Flags lowered at Shelburne Town Hall to honour indigenous children

·2 min read

The Town of Shelburne has lowered the Canadian flag at Town Hall to half mast, in recognition of the 215 Indigenous children found buried beneath a former residential school in B.C.

Shelburne Mayor Wade Mills addressed the lowering of the flags during the regular town council meeting on Monday (May 31).

“To honour the lives and spirits of those 215 children, and others who we may not know about, we have lowered our flags at Town Hall to half-mast. On behalf of Council and the residents of the Town of Shelburne, I want to extend our deepest collective condolences to all of those who are directly or indirectly affect by this,” said Mills. “I also want to make it clear to members of our indigenous community both locally and nationally, that the Town of Shelburne grieves with you and we stand with you.”

Last Thursday (May 27), preliminary findings from a ground survey at the former Kamloops Indian Residential School uncovered the remains of 215 children. Some of the remains belonged to children as young as three.

The Kamloops Indian Residential School operated from 1890 to 1969, and was run as a day school for nine more years before being closed in 1978. Built on the territory of the Tk’emlúps te Secwépemc First Nation, Kamloops Indian Residential School was at one point the largest residential school in Canada with up to 500 students registered and attending.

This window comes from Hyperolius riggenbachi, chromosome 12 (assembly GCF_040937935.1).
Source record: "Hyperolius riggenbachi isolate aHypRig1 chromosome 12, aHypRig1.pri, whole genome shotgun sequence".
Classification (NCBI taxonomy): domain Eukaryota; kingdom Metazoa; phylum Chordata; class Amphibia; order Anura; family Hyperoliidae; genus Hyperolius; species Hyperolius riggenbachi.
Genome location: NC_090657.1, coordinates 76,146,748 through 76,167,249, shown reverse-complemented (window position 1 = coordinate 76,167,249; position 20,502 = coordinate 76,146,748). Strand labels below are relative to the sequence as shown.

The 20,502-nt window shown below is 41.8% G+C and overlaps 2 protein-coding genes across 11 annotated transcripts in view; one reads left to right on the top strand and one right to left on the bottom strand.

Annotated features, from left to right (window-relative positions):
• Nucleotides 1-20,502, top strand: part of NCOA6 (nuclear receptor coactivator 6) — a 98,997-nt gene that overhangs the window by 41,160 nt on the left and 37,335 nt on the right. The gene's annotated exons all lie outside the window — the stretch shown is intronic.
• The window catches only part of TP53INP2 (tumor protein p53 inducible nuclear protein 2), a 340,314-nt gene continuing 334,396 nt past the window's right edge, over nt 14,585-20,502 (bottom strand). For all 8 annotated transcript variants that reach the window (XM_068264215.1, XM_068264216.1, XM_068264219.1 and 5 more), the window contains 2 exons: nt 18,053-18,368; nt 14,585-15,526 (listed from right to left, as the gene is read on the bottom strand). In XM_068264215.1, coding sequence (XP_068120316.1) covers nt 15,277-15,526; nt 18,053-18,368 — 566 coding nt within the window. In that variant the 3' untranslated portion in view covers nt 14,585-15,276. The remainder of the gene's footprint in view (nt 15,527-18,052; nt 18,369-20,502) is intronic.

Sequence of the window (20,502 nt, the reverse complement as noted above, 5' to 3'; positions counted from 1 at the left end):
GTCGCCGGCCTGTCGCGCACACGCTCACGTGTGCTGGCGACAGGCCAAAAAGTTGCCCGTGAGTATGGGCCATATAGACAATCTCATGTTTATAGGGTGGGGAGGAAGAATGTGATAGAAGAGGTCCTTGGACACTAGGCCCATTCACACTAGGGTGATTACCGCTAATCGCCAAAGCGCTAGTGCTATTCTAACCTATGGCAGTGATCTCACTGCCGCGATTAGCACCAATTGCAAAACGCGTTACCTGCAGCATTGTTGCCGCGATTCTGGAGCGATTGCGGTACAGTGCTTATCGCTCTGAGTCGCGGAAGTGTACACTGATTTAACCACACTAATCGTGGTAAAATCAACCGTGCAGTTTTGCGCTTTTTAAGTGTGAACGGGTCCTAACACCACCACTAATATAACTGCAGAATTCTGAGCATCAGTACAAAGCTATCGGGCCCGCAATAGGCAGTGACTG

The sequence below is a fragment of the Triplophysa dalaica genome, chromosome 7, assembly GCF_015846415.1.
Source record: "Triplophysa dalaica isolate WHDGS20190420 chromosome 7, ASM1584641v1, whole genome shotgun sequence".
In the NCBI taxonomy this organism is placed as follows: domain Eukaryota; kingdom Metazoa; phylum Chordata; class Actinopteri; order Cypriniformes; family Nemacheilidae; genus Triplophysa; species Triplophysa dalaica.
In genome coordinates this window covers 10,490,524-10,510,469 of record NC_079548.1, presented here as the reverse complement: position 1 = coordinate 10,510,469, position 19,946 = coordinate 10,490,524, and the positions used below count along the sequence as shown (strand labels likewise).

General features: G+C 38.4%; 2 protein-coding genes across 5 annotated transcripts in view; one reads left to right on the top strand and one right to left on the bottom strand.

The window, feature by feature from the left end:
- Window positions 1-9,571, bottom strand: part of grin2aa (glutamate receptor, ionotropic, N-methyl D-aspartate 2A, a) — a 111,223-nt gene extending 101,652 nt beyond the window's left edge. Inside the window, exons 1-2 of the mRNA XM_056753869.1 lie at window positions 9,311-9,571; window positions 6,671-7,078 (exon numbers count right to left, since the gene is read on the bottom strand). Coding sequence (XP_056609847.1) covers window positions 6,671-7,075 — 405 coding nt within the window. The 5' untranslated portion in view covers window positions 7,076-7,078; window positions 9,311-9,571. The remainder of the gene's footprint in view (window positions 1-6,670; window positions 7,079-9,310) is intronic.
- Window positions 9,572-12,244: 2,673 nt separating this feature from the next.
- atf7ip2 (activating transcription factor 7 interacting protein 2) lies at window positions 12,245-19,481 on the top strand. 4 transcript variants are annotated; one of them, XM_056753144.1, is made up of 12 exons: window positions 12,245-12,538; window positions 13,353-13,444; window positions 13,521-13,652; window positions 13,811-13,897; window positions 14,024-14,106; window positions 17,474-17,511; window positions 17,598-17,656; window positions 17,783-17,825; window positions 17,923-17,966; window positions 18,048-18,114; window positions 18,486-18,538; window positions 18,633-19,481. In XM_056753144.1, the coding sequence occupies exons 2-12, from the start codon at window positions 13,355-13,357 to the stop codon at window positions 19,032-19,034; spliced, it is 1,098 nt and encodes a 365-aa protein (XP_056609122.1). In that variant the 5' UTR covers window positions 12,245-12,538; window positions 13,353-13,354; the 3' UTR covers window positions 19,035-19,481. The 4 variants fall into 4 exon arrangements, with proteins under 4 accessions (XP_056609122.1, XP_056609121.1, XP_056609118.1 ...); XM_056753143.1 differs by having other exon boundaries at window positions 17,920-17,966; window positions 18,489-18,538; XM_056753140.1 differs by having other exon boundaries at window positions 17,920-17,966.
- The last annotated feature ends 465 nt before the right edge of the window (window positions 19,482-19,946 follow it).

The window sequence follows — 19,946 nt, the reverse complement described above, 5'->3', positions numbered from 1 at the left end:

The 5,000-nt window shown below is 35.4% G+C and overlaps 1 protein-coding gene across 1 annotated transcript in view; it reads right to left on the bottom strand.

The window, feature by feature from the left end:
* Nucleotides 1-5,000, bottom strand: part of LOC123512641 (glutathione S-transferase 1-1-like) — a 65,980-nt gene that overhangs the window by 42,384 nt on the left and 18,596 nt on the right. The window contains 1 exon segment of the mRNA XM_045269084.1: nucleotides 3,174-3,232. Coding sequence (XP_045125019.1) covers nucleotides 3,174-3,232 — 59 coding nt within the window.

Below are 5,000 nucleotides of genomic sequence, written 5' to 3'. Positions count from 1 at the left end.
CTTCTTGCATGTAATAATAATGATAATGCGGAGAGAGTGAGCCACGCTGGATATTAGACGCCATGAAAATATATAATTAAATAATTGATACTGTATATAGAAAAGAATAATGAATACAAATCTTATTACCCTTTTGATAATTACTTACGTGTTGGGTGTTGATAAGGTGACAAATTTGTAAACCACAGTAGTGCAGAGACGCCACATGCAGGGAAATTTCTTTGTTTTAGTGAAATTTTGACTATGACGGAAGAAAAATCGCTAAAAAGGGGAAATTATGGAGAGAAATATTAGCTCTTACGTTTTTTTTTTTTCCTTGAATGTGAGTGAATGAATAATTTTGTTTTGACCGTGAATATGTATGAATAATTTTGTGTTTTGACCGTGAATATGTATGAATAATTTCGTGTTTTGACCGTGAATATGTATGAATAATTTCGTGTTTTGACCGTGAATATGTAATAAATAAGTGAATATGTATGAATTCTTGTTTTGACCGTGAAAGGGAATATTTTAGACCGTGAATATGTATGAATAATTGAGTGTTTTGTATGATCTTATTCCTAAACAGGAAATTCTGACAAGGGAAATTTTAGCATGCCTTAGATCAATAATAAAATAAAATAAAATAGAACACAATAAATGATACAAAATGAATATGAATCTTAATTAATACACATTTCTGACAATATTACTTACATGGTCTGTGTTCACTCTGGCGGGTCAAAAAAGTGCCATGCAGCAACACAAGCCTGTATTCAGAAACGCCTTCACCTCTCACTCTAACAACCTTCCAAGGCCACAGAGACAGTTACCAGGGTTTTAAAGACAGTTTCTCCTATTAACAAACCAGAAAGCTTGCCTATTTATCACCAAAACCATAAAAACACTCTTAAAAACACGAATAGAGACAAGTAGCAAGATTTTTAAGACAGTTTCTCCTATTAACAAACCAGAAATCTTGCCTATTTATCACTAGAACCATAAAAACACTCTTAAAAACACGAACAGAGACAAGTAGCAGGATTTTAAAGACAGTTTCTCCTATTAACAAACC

“This discovery has been a stark and stinging reminder of the shameful legacy of residential schools in our country,” read Mills. “To be sure, this is a legacy which leaves deeply marring scars on our character as a nation. It is a legacy that some may find tempting to try to ignore or hide from. We cannot let that happen.”

“We have to acknowledge fully what happed to these children, to the families from which they were torn, and to the many others who survived residential schools but who were left deeply traumatized and injured by their experiences. It is only through that full acknowledgement – by owning up to this as a real, yet tragic and shameful part of our nation’s past – that we can ever hope to move forward. As we move forward we cannot only be focused on healing the wounds of the past but we must also address the real and immediate issues that continue to plague our indigenous communities across the country today,” he added.

The flag with remain at half-mast for 215 hours in honour of the 215 children whose reamins were found.

For immediate assistance, the National Indian Residential School Crisis Line is available 24/7 at 1-866-925-4419.

Paula Brown, Local Journalism Initiative Reporter, Shelburne Free Press

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